June 21, 2012 - 22nd Annual American Indian World Peace Day
Spirit Warrior Monument
In 1925, Mrs Thomas Beaver Heart wrote a request for a monument to be built at the National Cemetary in commemoration of those who died there. This is a memoriam request to honor her father who gave his life there. Seventy-five (75) years would pass before her request became a reality. Fourth (4th) Generation descendants Hilda Beaver Heart Two Moona (Austin Two Moons Sr.) relied on the power of prayer/peace to walk through the maze of state and federal legislation to built this monument. Thank you, Congress.
American Indian World Peace Day - Peace Through Unity
The history of the Cheyenne Nation has been written time and time again regarding the monumental conflict with the United States. As their lives intertwined, these characters take turns telling in their own voices an intimate account of one of history's most epic moments. Before we go on, one must set the stage, on the Cheyenne experience of war and peace to arrive where we are today. Within the Cheyenne Nation there are two tribes So'taeo'o and Tsitsistas, they too were enemies and the monumental conflict that preceded their alliance is depicted by the Soot'e voice engaging in combat with the enemy when they realized they could understand what the enemy was saying. Their language were similar. The voice uses U.S. military terminology to depict this battle, "I don't know which side pulled out the white flag but they made sign and they stopped fighting, sat on the ground, facing each other. They achieved peace through unity respecting each others life ways. Theif belief systems honor children by way of prayer which is the cornerstone of their traditions and customs. It is said that when a Cheyenne leader makes a decision he cares more about how it will affect those yet to be born.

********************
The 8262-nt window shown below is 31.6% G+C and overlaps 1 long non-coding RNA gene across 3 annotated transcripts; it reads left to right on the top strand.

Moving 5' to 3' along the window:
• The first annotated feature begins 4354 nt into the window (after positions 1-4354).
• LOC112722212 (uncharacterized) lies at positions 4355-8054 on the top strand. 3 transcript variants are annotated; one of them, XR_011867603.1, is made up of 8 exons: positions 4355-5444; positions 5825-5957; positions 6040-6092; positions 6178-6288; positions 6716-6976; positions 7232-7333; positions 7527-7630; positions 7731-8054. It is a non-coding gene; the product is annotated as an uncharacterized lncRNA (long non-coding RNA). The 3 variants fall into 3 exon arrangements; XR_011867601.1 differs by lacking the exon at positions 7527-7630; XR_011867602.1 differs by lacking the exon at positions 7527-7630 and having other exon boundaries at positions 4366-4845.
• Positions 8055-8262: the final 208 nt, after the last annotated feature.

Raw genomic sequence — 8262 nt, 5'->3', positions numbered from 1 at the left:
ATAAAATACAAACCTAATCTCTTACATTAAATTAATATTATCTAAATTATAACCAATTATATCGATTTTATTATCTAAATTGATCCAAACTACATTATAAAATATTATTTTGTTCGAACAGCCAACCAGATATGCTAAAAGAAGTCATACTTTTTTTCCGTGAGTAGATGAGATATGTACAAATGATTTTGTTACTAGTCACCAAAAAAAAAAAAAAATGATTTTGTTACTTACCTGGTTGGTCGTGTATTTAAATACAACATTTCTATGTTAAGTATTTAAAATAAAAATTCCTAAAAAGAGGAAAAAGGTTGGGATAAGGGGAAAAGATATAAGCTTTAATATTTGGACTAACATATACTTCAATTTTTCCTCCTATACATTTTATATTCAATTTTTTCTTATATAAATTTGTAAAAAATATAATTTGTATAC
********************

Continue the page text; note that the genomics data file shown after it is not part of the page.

Soldier of the Children
Austin Two Moons Sr. was a member of the Chief Soldiers. The stories of the past project how all the children were safeguarded by the soldiers of the people his grandfathers, members of the Chief Soldiers, a military organization of the people, were the protectors of the children. Early one morning Rising Sun's camp was attacked, the snow was four feet deep. It was still dark out. The Chief soldiers gathered their children (people) together escaping with them. After a long ride away running from the US Soldiers he felt he had to go back to the camp. He tried to ignore the feeling finally he decided to ride back. As he was riding back it started getting daylight, he could see the smoke, and their lodges had been set on fire still he kept riding back towards the camp. Several miles later he rode over a hill and seen her. It was a little girl about five years years old somehow she had been left behind in the foray, with ingenuity she had followed their tracks leading away from camp. The snow was deep. She would run, fall down, get up and run again. Rising Sun rode down by her he did not get off his horse but reached down and picked her up. He put her in back of him. They rode and caught up with the others later that day. This was the protective nature of the soldiers of the camps. On instinct he knew something was wrong, went to check it out and found her. This little girl was Margie Russell's grandmother. This is the same grandfather who joined the United States Army and continued to protect the children. He became a very old man who lived out his days on the Northern Cheyenne Indian Reservation. He also became a medic in the true sense of the word. In World War I when poison gas was sent to the United States the people on the reservation were dying. They came to his homestead on Kirby Road by the wagon loads and all the ones he doctored survived.
Chief Soldier Dance
In those days, in those times, whenever the people gathered in celebration, the first dance was the Chief Soldier children's dance. This is where the chiefs and all the children danced. The children and the chiefs would burnish there faces with red paint. The little girls are described as endearing and the boys serious in their role. After the chiefs and the children were honored through song and dance the powwow began. This showed how the soldiers guarded the children.
Little Eagle Princess